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How do a newbie find the best components ? is there site or something ? the part number is not exactly user friendly. I know there are the classics, that I suppose improve over the years, but there are also modern alternatives...

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  • \$\begingroup\$ "How do a newbie find the best components?" Best for what? "Is there site or something?" Yes, component suppliers have websites. "The part number is not exactly user friendly." What are you hoping for? "I know there are the classics, that I suppose improve over the years, ..." No, they stay the same over the years otherwise you couldn't replace one in a repair. "... but there are also modern alternatives." Yes there are. You have to read the datasheets to compare the important parameters for your application. \$\endgroup\$
    – Transistor
    Commented Oct 22, 2018 at 21:21
  • \$\begingroup\$ what is or something? .... what is a user friendly part number? \$\endgroup\$
    – jsotola
    Commented Oct 22, 2018 at 21:29
  • \$\begingroup\$ Experience, mostly. For something generic (op amps, logic) I'll search a distributor website (Digikey, Mouser, Arrow...). For something more specialized, I'll search a specific manufacturer I've had good luck with in the past for similar ICs. \$\endgroup\$
    – Selvek
    Commented Oct 22, 2018 at 21:30
  • \$\begingroup\$ @jsotola something could be a pdf. A user friendly part number could be ST4AUDIOOPAMPS10W2018 lol, but i that you cant search if not specific. \$\endgroup\$
    – Jackt
    Commented Oct 22, 2018 at 22:00
  • \$\begingroup\$ @Transistor "No, they stay the same over the years otherwise you couldn't replace one in a repair" that make my question even more important. \$\endgroup\$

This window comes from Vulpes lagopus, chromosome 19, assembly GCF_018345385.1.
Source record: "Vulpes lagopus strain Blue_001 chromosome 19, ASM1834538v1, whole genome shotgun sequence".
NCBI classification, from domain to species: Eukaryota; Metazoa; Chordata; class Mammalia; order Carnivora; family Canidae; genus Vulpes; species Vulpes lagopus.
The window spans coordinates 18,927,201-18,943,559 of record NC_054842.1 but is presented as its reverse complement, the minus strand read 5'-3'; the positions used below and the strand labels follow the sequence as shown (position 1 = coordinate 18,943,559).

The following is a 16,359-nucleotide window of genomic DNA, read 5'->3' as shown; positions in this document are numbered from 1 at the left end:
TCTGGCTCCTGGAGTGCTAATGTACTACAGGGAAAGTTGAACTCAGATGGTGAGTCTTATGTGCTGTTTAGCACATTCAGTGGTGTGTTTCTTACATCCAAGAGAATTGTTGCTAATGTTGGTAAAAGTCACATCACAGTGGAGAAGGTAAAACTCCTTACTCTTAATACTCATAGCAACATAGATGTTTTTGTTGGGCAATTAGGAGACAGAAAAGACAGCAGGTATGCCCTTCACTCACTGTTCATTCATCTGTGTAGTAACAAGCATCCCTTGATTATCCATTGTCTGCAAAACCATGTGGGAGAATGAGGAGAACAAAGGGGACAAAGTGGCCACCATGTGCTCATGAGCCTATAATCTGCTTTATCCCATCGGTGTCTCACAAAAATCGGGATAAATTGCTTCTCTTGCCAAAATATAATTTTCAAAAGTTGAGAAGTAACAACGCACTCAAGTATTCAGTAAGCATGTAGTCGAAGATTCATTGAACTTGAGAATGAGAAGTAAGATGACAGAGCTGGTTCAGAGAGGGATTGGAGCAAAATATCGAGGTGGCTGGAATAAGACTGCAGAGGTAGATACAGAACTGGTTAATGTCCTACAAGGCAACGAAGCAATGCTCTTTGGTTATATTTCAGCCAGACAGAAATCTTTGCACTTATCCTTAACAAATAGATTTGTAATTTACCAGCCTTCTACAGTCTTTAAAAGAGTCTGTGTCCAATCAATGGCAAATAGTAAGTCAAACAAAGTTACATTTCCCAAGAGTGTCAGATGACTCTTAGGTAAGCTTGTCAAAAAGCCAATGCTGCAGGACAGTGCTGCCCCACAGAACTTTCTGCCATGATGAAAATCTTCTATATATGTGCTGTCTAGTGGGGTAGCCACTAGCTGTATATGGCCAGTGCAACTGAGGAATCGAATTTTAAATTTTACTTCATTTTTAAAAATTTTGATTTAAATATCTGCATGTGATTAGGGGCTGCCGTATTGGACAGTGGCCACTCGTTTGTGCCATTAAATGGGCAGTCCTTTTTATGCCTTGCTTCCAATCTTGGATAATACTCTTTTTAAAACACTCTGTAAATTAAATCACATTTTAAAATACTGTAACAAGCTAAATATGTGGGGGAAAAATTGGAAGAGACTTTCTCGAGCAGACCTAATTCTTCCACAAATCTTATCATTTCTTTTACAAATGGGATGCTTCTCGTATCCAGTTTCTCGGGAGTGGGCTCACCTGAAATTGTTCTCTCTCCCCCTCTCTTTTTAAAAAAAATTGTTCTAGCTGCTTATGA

– Jackt
    Commented Oct 22, 2018 at 22:04

1 Answer 1

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it depends vastly on what you are trying to accomplish.

the best component is one which can do the job you want it to do, for as long as you want to do it, where you want to do it, so as to speak. There are some components, particularly aerospace-type microcontrollers come to mind here, that are extremely expensive. this is mainly due to the testing and additional radiation hardening involved, but there is no way you would use one in a completely unrelated application, like a TV remote or some such.

The best approach is to define a full and comprehensive specification for what you want to do, and then select components based on that. This can go out the window a little bit in industry, as some companies have huge stocks of some components they just want used, so you can see micros lurking in some devices that are definitely overspec for what they are doing.

after that, find a good online shop like digikey, mouser, element14 or RS, and use their parametric filters to select the right component.

some things like capacitors perform best at certain frequency ranges, for example electrolytics are only really suited to lower frequency, such as ripple blanking on power supplies, whereas ceramics are used for high frequency applications, such as removing DC bias from some AC signal, such as audio. carbon film resistors also tend to add noise, and wirewound have an inductance all of their own...

I hope this helps, otherwise perhaps consider re-phrasing your question.

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  • \$\begingroup\$ yeah I guess that sites like mouser are the best option... Thanks for the generic information too! \$\endgroup\$
    – Jackt
    Commented Oct 22, 2018 at 21:57
  • \$\begingroup\$ @Jackt Well places like Mouser or Digikey or whomever are not entirely the best place for manufacturing recommendations. Contact your manufacturer and ask them to recommend you a good place to get this product. \$\endgroup\$
    – user103380
    Commented Oct 22, 2018 at 22:50

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